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Lymph Node Innate Lymphoid Cells (ILCs) in HIV Infected Children are Highly Activated Despite Sustained Depletion in Blood

46 Pages Posted: 20 Aug 2019 Sneak Peek Status: Under Review

See all articles by Alveera Singh

Alveera Singh

Africa Health Research Institute

Julia Roider

Africa Health Research Institute

Samuel Kazer

Massachusetts Institute of Technology (MIT) - David H. Koch Institute for Integrative Cancer Research

Kami Krista

Massachusetts Institute of Technology (MIT) - David H. Koch Institute for Integrative Cancer Research

Jane Millar

University of Oxford - Department of Paediatrics

Osaretin Emmanuel Asowata

Africa Health Research Institute

Abigail Ngoepe

Africa Health Research Institute

Duran Ramsuran

Africa Health Research Institute

Rabiah Fardoos

Africa Health Research Institute

Amanda Ardain

Africa Health Research Institute

Maximilian Muenchhoff

University of Oxford - Department of Paediatrics

Warren Kuhn

University of KwaZulu-Natal - ENT Department

Farina Karim

Africa Health Research Institute

Thumbi N'dungu

University of KwaZulu-Natal - HIV Pathogenesis Programme

Alex Shalek

Massachusetts Institute of Technology (MIT) - David H. Koch Institute for Integrative Cancer Research

Philip Goulder

University of Oxford - Department of Paediatrics

Alasdair Leslie

Africa Health Research Institute

Henrik Kloverpris

Africa Health Research Institute

More...

Abstract

Innate lymphoid cells (ILCs) are important for response to infection and immune development in early life. HIV infection in adults has a profound effect on ILCs, but the impact from birth is unknown. Here we studied vertically HIV infected children from birth, and found severe and persistent depletion of all circulating ILCs. In contrast to CD4 T-cells, circulating ILCs are not restored by long-term antiretroviral therapy, but could be rescued by treatment from birth. Remaining helper ILCs in blood were transcriptionally silent, whilst NK cells display limited regulation of genes associated with functional impairment, and CD4 T-cells show strong transcriptional activity. In stark contrast to blood, lymphoid (tonsil) tissue ILCs from infected children had a robust and coordinated transcriptional response to infection, while CD4 T-cell subsets were transcriptionally silent. These data suggest an important and on-going role for ILCs in lymphoid tissue of HIV infected children that requires further investigation.

Keywords: Innate Lymphoid Cells (ILCs), Paediatric HIV infection, Paediatric Slow Progression, ILCs in paediatric HIV infected lymphoid tissue, Transcriptional profiling of lymphoid tissue ILCs (RNAseq)

Suggested Citation

Singh, Alveera and Roider, Julia and Kazer, Samuel and Krista, Kami and Millar, Jane and Asowata, Osaretin Emmanuel and Ngoepe, Abigail and Ramsuran, Duran and Fardoos, Rabiah and Ardain, Amanda and Muenchhoff, Maximilian and Kuhn, Warren and Karim, Farina and N'dungu, Thumbi and Shalek, Alex and Goulder, Philip and Leslie, Alasdair and Kloverpris, Henrik, Lymph Node Innate Lymphoid Cells (ILCs) in HIV Infected Children are Highly Activated Despite Sustained Depletion in Blood (August 20, 2019). CELL-REPORTS-D-19-03089. Available at SSRN: https://ssrn.com/abstract=3439665 or http://dx.doi.org/10.2139/ssrn.3439665
This is a paper under consideration at Cell Press and has not been peer-reviewed.

Alveera Singh

Africa Health Research Institute

719 Umbilo Road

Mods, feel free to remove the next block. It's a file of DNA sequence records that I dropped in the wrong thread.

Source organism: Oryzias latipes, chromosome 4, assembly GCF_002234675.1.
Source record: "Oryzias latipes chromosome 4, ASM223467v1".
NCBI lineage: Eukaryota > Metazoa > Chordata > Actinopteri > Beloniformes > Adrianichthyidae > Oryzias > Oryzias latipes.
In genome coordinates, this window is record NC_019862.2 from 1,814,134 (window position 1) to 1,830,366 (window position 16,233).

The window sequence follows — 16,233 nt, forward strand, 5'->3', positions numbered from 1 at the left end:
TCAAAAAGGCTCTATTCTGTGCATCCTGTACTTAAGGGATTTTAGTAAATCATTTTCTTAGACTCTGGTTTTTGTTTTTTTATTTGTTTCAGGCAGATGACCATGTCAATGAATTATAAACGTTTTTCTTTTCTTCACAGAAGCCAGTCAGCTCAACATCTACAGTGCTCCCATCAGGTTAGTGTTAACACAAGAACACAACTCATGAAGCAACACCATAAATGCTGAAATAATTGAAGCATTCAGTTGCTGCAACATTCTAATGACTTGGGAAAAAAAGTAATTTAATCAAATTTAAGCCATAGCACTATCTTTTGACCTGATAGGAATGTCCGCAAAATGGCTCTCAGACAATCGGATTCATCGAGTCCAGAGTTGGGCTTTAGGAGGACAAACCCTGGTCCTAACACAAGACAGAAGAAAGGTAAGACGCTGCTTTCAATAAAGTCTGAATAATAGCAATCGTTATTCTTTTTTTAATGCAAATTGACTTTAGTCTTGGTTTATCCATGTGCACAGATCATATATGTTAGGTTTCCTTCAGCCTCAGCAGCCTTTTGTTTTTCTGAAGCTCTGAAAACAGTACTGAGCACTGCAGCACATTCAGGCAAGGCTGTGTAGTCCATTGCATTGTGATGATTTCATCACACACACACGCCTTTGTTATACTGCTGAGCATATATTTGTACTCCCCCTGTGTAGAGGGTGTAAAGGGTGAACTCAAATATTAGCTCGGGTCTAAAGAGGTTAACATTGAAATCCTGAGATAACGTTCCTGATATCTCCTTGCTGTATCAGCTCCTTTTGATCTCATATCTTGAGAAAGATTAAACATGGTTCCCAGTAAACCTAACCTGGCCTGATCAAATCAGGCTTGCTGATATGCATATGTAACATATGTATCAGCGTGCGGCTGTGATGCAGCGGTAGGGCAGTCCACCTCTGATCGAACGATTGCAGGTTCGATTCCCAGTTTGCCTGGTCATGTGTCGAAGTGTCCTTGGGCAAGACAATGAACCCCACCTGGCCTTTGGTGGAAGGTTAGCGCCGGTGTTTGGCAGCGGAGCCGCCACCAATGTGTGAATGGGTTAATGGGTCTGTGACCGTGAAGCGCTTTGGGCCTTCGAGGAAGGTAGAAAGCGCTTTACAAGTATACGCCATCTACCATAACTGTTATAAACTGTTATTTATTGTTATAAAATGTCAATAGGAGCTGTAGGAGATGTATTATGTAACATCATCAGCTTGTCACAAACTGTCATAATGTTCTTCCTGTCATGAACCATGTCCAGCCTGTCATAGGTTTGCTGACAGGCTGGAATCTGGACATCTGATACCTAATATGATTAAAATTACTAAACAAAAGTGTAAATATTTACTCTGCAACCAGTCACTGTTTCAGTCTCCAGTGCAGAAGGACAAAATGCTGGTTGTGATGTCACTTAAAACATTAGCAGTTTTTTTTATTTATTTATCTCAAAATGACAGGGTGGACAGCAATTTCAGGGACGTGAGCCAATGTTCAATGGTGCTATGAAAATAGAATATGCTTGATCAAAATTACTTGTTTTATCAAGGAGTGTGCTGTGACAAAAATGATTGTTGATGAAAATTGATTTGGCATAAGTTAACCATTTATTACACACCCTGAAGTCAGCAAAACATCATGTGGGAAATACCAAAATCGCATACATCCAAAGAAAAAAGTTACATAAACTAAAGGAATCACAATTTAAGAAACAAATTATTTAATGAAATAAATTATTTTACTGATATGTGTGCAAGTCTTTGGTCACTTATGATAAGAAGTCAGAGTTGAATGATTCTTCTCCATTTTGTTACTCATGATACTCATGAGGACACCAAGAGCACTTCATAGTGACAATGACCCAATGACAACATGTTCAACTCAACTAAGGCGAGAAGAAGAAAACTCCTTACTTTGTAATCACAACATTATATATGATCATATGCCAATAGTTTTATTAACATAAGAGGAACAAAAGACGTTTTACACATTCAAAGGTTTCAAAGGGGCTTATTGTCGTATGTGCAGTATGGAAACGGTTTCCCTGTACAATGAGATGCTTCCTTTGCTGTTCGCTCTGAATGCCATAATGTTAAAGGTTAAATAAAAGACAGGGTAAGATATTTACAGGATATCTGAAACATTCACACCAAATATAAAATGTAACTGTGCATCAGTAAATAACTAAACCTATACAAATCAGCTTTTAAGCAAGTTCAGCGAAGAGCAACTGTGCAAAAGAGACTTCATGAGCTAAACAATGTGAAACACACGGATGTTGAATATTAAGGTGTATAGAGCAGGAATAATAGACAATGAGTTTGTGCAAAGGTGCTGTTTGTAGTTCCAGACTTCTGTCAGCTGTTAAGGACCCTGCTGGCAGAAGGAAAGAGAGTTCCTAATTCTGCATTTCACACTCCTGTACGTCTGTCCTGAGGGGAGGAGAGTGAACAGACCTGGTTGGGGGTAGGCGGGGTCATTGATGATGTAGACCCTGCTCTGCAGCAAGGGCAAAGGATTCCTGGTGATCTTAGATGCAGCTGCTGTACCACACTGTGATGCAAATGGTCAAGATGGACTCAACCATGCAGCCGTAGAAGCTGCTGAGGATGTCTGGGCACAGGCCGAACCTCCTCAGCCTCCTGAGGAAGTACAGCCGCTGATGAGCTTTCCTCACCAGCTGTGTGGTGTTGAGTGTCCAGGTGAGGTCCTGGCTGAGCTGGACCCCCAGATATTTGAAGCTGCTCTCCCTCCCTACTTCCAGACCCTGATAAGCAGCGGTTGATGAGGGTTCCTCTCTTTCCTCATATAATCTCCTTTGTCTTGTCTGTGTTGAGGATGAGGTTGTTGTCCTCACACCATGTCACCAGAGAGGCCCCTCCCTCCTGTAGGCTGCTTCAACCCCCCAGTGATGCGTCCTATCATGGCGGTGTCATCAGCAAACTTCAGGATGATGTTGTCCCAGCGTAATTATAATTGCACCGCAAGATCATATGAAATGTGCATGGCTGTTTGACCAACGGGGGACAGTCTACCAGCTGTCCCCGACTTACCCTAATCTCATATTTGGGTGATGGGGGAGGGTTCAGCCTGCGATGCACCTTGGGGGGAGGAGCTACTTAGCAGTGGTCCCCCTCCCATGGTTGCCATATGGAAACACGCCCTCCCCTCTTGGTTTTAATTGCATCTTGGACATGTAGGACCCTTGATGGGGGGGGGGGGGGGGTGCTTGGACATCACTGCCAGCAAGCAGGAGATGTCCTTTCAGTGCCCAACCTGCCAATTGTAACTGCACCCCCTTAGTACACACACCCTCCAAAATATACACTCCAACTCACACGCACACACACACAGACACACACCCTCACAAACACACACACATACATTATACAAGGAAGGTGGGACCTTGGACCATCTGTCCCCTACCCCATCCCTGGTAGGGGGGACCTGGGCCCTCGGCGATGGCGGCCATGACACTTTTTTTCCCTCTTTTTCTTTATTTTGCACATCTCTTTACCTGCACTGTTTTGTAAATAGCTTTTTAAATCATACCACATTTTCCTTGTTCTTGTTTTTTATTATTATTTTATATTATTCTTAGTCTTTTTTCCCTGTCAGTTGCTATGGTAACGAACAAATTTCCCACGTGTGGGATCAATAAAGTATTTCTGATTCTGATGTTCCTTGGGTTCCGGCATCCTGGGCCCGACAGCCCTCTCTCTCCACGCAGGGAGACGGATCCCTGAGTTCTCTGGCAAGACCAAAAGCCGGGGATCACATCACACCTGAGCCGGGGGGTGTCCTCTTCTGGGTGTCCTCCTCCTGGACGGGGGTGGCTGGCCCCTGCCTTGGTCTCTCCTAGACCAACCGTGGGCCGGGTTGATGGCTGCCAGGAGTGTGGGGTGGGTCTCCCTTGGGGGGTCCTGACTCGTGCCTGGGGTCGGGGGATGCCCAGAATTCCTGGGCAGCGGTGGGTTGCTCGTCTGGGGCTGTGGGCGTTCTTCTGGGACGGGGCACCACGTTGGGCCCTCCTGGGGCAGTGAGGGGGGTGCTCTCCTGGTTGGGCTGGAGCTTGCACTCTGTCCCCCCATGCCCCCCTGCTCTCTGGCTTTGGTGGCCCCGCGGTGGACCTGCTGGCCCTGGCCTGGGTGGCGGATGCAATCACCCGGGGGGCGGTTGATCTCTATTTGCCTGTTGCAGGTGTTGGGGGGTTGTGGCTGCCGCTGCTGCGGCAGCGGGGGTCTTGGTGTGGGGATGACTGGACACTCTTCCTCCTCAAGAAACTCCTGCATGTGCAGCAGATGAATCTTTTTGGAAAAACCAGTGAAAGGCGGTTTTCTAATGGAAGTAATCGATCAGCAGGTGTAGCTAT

K-RITH Tower Building, level 3
Durban, KwaZulu-Natal 4001
South Africa

Julia Roider

Africa Health Research Institute

719 Umbilo Road
K-RITH Tower Building, level 3
Durban, KwaZulu-Natal 4001
South Africa

Samuel Kazer

Massachusetts Institute of Technology (MIT) - David H. Koch Institute for Integrative Cancer Research

77 Massachusetts Avenue
50 Memorial Drive
Cambridge, MA 02139-4307
United States

Kami Krista

Massachusetts Institute of Technology (MIT) - David H. Koch Institute for Integrative Cancer Research

77 Massachusetts Avenue
50 Memorial Drive
Cambridge, MA 02139-4307
United States

Jane Millar

University of Oxford - Department of Paediatrics

United Kingdom

Osaretin Emmanuel Asowata

Africa Health Research Institute

719 Umbilo Road
K-RITH Tower Building, level 3
Durban, KwaZulu-Natal 4001
South Africa

Abigail Ngoepe

Africa Health Research Institute

719 Umbilo Road
K-RITH Tower Building, level 3
Durban, KwaZulu-Natal 4001
South Africa

Duran Ramsuran

Africa Health Research Institute

719 Umbilo Road
K-RITH Tower Building, level 3
Durban, KwaZulu-Natal 4001
South Africa

Rabiah Fardoos

Africa Health Research Institute

719 Umbilo Road
K-RITH Tower Building, level 3
Durban, KwaZulu-Natal 4001
South Africa

Amanda Ardain

Africa Health Research Institute

719 Umbilo Road
K-RITH Tower Building, level 3
Durban, KwaZulu-Natal 4001
South Africa

Maximilian Muenchhoff

University of Oxford - Department of Paediatrics

United Kingdom

Warren Kuhn

University of KwaZulu-Natal - ENT Department

South Africa

Farina Karim

Africa Health Research Institute

719 Umbilo Road
K-RITH Tower Building, level 3
Durban, KwaZulu-Natal 4001
South Africa

Thumbi N'dungu

University of KwaZulu-Natal - HIV Pathogenesis Programme

South Africa

Alex Shalek

Massachusetts Institute of Technology (MIT) - David H. Koch Institute for Integrative Cancer Research

77 Massachusetts Avenue
50 Memorial Drive
Cambridge, MA 02139-4307
United States

Philip Goulder

University of Oxford - Department of Paediatrics

United Kingdom

Alasdair Leslie

Africa Health Research Institute

719 Umbilo Road
K-RITH Tower Building, level 3
Durban, KwaZulu-Natal 4001
South Africa

Henrik Kloverpris (Contact Author)

Africa Health Research Institute

719 Umbilo Road
K-RITH Tower Building, level 3
Durban, 4001
South Africa

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